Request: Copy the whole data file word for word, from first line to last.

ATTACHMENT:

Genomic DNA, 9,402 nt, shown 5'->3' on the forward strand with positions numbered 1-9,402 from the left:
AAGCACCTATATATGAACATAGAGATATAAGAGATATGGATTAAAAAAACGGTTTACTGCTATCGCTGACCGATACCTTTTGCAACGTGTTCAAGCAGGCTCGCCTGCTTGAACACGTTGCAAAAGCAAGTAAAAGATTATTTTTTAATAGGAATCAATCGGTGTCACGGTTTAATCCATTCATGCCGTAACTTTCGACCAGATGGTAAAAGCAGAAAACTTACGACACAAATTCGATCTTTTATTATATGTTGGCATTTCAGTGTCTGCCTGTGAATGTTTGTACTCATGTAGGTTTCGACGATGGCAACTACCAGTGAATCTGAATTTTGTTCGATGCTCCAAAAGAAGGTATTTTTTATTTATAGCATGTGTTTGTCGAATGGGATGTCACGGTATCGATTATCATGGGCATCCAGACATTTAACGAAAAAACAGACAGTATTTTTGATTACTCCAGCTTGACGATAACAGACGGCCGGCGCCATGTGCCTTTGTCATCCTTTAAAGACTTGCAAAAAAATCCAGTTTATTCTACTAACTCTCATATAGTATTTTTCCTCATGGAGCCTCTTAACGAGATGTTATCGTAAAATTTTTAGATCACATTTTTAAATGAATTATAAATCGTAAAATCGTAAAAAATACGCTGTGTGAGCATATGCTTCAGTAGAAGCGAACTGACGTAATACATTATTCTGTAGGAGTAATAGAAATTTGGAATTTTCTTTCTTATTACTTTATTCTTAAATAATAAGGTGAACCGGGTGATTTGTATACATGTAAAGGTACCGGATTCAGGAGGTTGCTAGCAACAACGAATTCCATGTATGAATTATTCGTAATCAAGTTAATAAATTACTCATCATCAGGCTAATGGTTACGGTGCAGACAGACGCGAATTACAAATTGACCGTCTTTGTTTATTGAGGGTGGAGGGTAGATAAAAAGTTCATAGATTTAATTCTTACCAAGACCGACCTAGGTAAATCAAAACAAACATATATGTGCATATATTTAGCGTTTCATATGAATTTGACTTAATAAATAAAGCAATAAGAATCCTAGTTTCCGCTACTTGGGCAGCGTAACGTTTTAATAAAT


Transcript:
Genomic DNA, 9,402 nt, shown 5'->3' on the forward strand with positions numbered 1-9,402 from the left:
AAGCACCTATATATGAACATAGAGATATAAGAGATATGGATTAAAAAAACGGTTTACTGCTATCGCTGACCGATACCTTTTGCAACGTGTTCAAGCAGGCTCGCCTGCTTGAACACGTTGCAAAAGCAAGTAAAAGATTATTTTTTAATAGGAATCAATCGGTGTCACGGTTTAATCCATTCATGCCGTAACTTTCGACCAGATGGTAAAAGCAGAAAACTTACGACACAAATTCGATCTTTTATTATATGTTGGCATTTCAGTGTCTGCCTGTGAATGTTTGTACTCATGTAGGTTTCGACGATGGCAACTACCAGTGAATCTGAATTTTGTTCGATGCTCCAAAAGAAGGTATTTTTTATTTATAGCATGTGTTTGTCGAATGGGATGTCACGGTATCGATTATCATGGGCATCCAGACATTTAACGAAAAAACAGACAGTATTTTTGATTACTCCAGCTTGACGATAACAGACGGCCGGCGCCATGTGCCTTTGTCATCCTTTAAAGACTTGCAAAAAAATCCAGTTTATTCTACTAACTCTCATATAGTATTTTTCCTCATGGAGCCTCTTAACGAGATGTTATCGTAAAATTTTTAGATCACATTTTTAAATGAATTATAAATCGTAAAATCGTAAAAAATACGCTGTGTGAGCATATGCTTCAGTAGAAGCGAACTGACGTAATACATTATTCTGTAGGAGTAATAGAAATTTGGAATTTTCTTTCTTATTACTTTATTCTTAAATAATAAGGTGAACCGGGTGATTTGTATACATGTAAAGGTACCGGATTCAGGAGGTTGCTAGCAACAACGAATTCCATGTATGAATTATTCGTAATCAAGTTAATAAATTACTCATCATCAGGCTAATGGTTACGGTGCAGACAGACGCGAATTACAAATTGACCGTCTTTGTTTATTGAGGGTGGAGGGTAGATAAAAAGTTCATAGATTTAATTCTTACCAAGACCGACCTAGGTAAATCAAAACAAACATATATGTGCATATATTTAGCGTTTCATATGAATTTGACTTAATAAATAAAGCAATAAGAATCCTAGTTTCCGCTACTTGGGCAGCGTAACGTTTTAATAAAT